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Paul Gerbino – An Undiscovered Genius

Online marketing information can change quickly This article is 7 years and 338 days old, and the facts and opinions contained in it may be out of date.

Todd’s commentary: Paul caught a bit of flack for Frank’s title on the session, but he lived up to his rep. Thomasnet has made a great leap of faith from beyond the confines of a subscription model to shift to a new media ad model. His interview with Frank was both entertaining and insightful. I asked a question about what were the determining variables of where the “registration wall” should exist with such a site (which I thought was quite pertinent to everyone in the room) – but was too busy listening to actually type his response.

Paul Gerbino – Interview with an Undiscovered Genius

Paul begins by discussing the migration away from print, and the struggles that they faced. He talks about what changed – going from being the expert to mindshare expanding to google, yahoo, and other properties. Imagine an 1898 company as “pureplay”.

Q:There are two ways that you drive traffic to your site – Can you give an overview of each, and the success levels that you’ve had.

A: We view google as friend, vendor, partner, as well as foe for various different reasons. We had to identify what level to make available and how to make the information available. We want to make sure the content is there, but that there is content BEHIND the search. We need to balance discoverability with adding value to the user as a destination.

Q: Is more traffic driven from organic or PPC?

A: More traffic is currently coming from organic. Thinking that we are the only act in town is naïve, and can lead to disaster.

Q: Where is the website revenue derived from?
A: 98- 99% online advertising as a revenue model

Q: What was your experience putting content out for free?
A: We’re looking at partnering with content providers that users may be able to pay per play for. Moving to the free model has allowed us to reach a whole new audience. The average query is in the 5 – 6 word range. We live in the long tail.

Q:What do we do once they get here? SES is about driving traffic – but we have the unique advantage of deciding what they do when they arrive.
A:It’s all about the landing page. If you have a template that is the most landed on page – that’s where you start your redesign. Look at what you can use as a value to get an action, create a bookmark or subscription. 22% users convert to an action.

Q: Anything else about Thomas?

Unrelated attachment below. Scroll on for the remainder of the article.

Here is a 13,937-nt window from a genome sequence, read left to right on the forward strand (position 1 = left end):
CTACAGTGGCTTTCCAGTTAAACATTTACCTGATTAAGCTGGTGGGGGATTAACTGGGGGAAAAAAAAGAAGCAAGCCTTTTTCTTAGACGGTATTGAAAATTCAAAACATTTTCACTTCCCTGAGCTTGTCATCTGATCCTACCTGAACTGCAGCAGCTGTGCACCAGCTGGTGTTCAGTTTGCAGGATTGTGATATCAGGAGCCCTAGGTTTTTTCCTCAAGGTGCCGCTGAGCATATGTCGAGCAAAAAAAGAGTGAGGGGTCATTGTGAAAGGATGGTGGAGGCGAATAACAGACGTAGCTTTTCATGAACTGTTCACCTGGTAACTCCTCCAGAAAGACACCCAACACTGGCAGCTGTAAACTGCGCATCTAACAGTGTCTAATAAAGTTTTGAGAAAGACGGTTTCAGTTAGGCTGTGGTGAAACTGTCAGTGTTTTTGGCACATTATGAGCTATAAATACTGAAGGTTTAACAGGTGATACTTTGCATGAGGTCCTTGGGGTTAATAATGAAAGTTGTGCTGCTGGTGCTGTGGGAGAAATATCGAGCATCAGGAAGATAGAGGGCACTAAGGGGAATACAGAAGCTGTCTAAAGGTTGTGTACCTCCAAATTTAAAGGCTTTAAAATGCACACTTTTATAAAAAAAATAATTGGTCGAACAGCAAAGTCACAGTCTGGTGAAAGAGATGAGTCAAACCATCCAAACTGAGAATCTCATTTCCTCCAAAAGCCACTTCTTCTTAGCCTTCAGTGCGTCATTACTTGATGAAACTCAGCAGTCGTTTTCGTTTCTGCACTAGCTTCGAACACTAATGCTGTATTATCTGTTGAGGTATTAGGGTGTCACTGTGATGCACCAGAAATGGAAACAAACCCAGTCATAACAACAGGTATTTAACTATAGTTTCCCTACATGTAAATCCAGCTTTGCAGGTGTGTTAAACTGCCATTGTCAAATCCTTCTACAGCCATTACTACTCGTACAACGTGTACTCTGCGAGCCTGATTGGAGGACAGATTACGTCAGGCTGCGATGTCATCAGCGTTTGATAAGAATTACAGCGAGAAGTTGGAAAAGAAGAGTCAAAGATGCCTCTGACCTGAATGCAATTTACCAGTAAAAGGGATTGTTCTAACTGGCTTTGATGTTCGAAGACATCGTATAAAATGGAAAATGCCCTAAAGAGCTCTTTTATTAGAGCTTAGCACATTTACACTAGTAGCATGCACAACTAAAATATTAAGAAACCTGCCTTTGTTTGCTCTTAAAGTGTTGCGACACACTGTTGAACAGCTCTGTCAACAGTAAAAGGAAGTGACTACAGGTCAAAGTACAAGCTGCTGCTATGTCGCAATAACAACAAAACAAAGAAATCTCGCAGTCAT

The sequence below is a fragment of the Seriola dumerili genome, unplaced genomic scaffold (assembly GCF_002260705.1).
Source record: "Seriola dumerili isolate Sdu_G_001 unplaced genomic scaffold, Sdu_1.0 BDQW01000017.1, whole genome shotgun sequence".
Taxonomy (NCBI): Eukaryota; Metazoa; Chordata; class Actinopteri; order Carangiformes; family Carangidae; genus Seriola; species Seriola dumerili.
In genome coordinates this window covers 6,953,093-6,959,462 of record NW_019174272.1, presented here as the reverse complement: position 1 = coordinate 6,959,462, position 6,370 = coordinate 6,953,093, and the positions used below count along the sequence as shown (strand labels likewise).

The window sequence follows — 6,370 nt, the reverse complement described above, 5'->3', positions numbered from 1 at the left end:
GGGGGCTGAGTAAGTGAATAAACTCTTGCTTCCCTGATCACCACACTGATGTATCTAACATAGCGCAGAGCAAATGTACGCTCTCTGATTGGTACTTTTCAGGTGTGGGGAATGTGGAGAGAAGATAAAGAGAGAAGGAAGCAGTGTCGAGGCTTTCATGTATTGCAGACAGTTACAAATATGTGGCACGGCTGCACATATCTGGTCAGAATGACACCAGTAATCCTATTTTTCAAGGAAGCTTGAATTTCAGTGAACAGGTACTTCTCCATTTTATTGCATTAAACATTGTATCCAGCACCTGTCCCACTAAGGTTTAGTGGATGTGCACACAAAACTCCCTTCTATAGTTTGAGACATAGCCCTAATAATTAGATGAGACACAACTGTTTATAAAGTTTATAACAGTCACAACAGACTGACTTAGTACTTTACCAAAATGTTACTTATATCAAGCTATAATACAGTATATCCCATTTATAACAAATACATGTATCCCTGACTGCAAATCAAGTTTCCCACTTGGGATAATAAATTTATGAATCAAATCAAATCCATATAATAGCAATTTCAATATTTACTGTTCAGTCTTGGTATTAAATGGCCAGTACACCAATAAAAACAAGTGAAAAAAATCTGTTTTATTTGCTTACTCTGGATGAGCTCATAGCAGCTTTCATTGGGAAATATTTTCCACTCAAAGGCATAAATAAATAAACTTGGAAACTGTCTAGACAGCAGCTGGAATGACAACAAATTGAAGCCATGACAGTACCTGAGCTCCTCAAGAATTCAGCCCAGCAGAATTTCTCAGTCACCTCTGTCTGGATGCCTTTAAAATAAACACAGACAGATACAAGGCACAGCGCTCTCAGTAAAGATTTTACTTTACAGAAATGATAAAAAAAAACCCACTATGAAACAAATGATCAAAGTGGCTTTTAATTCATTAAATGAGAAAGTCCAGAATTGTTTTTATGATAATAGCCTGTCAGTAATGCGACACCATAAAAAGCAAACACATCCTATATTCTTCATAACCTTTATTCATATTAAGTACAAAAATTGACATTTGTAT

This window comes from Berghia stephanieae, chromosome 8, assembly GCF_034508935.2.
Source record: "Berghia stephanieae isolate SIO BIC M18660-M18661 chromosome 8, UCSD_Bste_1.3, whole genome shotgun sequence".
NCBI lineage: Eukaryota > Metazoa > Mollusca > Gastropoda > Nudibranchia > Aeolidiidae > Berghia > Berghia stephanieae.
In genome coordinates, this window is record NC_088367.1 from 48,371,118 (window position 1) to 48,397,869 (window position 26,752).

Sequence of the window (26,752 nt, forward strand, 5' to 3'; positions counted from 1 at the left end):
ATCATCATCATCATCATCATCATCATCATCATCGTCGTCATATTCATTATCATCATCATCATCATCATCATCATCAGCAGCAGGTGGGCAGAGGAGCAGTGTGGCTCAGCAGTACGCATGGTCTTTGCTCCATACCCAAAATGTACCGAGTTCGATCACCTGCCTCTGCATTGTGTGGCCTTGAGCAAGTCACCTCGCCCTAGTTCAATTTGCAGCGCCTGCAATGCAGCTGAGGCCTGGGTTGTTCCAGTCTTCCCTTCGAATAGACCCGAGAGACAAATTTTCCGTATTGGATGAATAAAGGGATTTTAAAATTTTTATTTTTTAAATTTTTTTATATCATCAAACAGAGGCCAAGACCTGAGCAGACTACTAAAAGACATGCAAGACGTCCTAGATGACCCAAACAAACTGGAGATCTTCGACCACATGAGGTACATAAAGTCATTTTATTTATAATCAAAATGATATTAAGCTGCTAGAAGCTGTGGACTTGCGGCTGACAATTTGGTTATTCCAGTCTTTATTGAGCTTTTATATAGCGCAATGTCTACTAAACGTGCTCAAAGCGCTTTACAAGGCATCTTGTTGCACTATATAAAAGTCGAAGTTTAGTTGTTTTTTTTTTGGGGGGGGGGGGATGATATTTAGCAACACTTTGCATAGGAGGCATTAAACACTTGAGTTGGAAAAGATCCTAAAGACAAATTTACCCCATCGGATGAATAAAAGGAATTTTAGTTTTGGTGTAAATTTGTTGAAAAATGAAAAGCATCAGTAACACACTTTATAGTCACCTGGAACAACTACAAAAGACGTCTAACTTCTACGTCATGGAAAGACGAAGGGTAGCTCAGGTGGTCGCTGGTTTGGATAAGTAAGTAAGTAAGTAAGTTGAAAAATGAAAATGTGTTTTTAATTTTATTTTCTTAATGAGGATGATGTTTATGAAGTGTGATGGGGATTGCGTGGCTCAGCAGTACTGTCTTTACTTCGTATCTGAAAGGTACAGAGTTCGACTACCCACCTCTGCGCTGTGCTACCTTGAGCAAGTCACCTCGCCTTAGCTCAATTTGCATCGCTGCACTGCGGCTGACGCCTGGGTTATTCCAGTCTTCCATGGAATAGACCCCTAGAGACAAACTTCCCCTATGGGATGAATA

A: If we can do it so can you. Three years ago, pitching RSS to executive staff was extremely difficult. Now RSS delivers 10% of page views.
Frank talks about going from a $25 billion industry to $16billion in less than 10 years.

Q: Why haven’t content publishers embraced the web fully?
A: Putting print into electronic doesn’t working – Paul talks about e-catalogs and why they don’t work. It’s an established technology that hasn’t been fully embraced. If you talk to about a trade publication about RSS their eyes glaze over.

Frank thinks google’s mission is to “control the world’s information” rather than organize it. What happens when Google buys one of the large content publishers to the rest of the publishing world?

Paul: Google’s mantra is to do no evil – this doesn’t mean they won’t do any harm to your business – Are they friend or foe – and how? It’s not that we don’t like google, but we are competing for the vertical mindshare.

Frank: We have all been concerned about the google content – Won’t google search be “good enough”
Paul: It’s a buyer beware world with content. The challenge for premium content providers is to find out College students don’t buy content – people don’t BUY content because the budget is dwindeling. If you want to see where it’s going – walk around a college campus.

Frank: You said you live in the longtail – I’m not sure publishers can play in the longtail because they haven’t even reached the 80% yet – Should premium publishers be thinking of this big markets before worrying about the tail?
Paul: I laugh every morning when I wake up and realize I’m delivering content on sludge pumps and flushometers and get millions of pageviews per day. One things people learn over time is to add words to get a better search result. How much can you put out for free in an abstract or in premium?

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